|Opinion polls suggest Dilma Rousseff, the president's former chief of staff, will win the election [Reuters]
Polls have closed in Brazil, and counting has begun, as the country waits to see who will succeed the hugely popular Luis Inacio Lula da Silva, the country's outgoing president.
Opinion polls suggest that Dilma Rousseff, the candidate from Lula's Workers' Party and the president's former chief of staff, will win Sunday's election, but some observers say that she may need a second round runoff to defeat Jose Serra, her main challenger.
Rousseff, hoping to be the country's first female president, needs more than 50 per cent of the vote to avoid a runoff on October 31.
Lula has dominated the campaign despite being barred by the constitution from running for a third consecutive term.
Rousseff joined the outgoing president in his hometown of Sao Bernardo do Campo on Sao Paulo's southern outskirts for a large rally on Saturday ahead of the election.
The president enjoys an 80 per cent popularity rating - unprecedented in Brazilian politics - and many voters are prepared to support Rousseff due to his endorsement. For her part, Rousseff has pledged to continue many of her mentor's investor-friendly policies.
Lucia Newman, Al Jazeera's Latin America editor, reporting from Sao Paulo, said that the main change in Brazil after the election was likely to be the gender of the president.
"[Rousseff] is very much the candidate of continuity. She is promising no more, no less, than President Lula's economic, social and foreign policies," she said.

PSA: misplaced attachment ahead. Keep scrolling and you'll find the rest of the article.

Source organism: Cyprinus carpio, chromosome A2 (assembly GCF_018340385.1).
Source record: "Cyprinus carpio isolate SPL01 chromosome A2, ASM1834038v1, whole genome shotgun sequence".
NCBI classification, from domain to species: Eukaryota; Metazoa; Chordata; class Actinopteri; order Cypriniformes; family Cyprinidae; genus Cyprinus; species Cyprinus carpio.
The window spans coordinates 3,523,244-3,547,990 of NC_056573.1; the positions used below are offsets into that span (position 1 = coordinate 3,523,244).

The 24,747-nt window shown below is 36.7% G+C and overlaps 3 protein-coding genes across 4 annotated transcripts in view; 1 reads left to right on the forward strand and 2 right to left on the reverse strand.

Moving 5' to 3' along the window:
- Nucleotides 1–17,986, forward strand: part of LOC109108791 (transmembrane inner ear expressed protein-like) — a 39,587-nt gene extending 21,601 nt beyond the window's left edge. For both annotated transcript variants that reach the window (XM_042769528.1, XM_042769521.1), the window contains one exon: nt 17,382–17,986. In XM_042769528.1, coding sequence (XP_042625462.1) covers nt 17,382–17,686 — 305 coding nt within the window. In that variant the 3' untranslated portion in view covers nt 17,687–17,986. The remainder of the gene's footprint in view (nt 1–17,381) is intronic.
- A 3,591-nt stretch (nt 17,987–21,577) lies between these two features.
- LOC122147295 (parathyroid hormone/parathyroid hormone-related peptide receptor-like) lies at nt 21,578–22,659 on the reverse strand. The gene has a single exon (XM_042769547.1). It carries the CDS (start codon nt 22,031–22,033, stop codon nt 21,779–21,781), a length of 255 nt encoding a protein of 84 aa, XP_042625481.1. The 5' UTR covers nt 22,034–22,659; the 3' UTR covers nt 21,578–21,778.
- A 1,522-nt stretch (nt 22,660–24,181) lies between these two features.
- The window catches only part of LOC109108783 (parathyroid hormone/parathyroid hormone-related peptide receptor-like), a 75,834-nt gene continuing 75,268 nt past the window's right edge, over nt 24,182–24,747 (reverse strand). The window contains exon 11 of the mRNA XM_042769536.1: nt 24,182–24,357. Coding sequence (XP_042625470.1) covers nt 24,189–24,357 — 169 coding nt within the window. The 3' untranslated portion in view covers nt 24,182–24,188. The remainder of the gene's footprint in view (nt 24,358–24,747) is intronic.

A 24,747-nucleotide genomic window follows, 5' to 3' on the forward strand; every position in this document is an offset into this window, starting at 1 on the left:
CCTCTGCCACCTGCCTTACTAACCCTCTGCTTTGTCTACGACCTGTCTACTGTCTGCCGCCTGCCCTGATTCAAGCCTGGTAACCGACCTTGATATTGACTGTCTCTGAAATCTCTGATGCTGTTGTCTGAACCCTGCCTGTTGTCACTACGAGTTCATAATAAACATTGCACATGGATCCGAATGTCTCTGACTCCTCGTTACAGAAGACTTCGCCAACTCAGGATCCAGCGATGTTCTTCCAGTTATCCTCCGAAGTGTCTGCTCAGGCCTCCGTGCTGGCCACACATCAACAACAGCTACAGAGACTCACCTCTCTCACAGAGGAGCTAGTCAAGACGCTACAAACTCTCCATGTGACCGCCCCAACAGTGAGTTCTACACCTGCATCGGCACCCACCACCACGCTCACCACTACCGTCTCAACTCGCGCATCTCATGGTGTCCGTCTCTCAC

Two opinion polls released on Saturday indicated that Rousseff would just sneak home in the first round.
|Serra, right, has struggled to close on Rousseff and is polling at about 31 per cent [Reuters]
Rousseff had the backing of 51 per cent of those surveyed by pollster Ibope, compared with 31 per cent for former Sao Paulo state governor Serra. A second survey by the Data Folha firm showed her winning 50 per cent, compared with Serra's 31 per cent.
"Candidate Dilma Rousseff has a chance of winning on Sunday as the latest Data Folha poll has shown. This victory is likely to happen with a small advantage, with a margin of two to four percentage points," Ricardo Ismael, a political analyst, said.
"But there is also another possible scenario. Fifteen days ago we were not considering it, but now it is a possible outcome, that there may be a second round."
Serra and Marina Silva, a former environment minister who is running third in the polls, have found themselves unable to get within striking distance of Rousseff in the polls - largely because of Lula's enthusiastic stumping for his candidate.
Lula himself had tears in his eyes on Saturday as he accompanied Rousseff.
"He is very moved because he did so much for us ... He suffered what we suffered," Cleila Santos, a 54-year-old health worker wearing the red of a Lula campaigner, said.
"We sure are going to miss him. He was everything in our lives, and we will never have another president like him," she told AFP.
Programmes initiated by the outgoing leader are credited with lifting 20.5 million people from poverty since 2003, boosting another 29 million into the middle class, and creating new consumers who help drive the economy.
Sunday's polls opened at 8am (11:00 GMT). Voters in the world's fourth most populous democracy are also selecting candidates for congress and state governorships.
The nearly 20,000 candidates in Brazil's 26 states and Federal District are each identified by a number, which campaigners have been drumming into voters' heads for the past few months.
Source: Al Jazeera and agencies